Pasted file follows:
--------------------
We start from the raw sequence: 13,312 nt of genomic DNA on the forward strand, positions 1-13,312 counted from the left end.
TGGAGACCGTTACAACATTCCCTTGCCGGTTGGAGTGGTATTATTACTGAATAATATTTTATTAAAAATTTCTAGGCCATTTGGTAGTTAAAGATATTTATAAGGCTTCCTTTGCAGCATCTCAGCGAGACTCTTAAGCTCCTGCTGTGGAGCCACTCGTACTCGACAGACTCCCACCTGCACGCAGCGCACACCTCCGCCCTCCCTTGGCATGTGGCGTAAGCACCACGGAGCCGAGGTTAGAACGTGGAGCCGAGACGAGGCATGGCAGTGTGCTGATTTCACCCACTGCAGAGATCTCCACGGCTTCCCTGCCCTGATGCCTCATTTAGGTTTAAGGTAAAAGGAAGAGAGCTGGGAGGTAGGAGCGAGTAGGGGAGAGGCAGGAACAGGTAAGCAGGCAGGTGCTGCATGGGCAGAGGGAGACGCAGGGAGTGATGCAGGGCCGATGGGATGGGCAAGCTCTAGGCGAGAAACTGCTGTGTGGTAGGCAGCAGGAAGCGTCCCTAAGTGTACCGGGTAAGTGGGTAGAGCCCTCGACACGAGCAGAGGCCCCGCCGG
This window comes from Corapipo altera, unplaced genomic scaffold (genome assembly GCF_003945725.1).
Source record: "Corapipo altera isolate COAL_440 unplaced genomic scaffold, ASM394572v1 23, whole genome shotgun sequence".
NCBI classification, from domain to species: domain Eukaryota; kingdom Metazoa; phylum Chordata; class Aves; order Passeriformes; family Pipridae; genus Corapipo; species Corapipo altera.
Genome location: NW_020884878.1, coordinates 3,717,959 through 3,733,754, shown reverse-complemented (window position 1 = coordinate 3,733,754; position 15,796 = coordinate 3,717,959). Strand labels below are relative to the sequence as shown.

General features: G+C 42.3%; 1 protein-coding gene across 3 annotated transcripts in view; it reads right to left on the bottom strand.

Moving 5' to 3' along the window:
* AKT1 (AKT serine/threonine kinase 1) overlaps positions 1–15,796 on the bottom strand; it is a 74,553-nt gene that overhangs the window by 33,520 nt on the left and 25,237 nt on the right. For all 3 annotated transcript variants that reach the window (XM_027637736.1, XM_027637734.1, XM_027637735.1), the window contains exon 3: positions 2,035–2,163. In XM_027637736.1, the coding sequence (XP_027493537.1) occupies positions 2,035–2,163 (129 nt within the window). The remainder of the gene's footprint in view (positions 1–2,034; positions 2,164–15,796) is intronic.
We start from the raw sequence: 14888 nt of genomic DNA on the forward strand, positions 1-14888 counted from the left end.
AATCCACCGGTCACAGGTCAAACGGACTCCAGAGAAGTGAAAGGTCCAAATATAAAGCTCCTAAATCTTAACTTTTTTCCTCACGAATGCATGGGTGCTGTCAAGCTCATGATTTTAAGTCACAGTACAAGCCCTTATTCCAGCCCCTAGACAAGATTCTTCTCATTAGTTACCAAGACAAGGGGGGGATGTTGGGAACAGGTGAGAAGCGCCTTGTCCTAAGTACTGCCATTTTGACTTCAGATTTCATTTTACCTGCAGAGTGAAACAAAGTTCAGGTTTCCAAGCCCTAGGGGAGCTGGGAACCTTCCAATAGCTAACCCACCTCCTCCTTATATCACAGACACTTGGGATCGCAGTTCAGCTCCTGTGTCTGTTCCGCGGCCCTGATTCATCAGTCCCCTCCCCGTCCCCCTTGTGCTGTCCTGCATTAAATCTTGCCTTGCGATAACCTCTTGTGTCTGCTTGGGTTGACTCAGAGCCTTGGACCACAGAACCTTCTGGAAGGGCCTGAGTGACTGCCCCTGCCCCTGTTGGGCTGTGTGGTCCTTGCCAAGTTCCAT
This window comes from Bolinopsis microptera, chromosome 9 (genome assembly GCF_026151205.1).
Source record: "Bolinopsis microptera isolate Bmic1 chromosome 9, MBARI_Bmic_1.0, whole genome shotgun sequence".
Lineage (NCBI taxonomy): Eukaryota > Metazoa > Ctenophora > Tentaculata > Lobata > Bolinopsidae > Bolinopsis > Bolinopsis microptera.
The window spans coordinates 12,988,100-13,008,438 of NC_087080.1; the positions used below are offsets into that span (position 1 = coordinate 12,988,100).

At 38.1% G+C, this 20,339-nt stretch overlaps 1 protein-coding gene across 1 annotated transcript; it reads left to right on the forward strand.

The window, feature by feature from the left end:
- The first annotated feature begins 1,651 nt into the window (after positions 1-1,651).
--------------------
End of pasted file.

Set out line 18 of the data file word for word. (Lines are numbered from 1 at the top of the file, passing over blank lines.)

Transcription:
- The first annotated feature begins 1,651 nt into the window (after positions 1-1,651).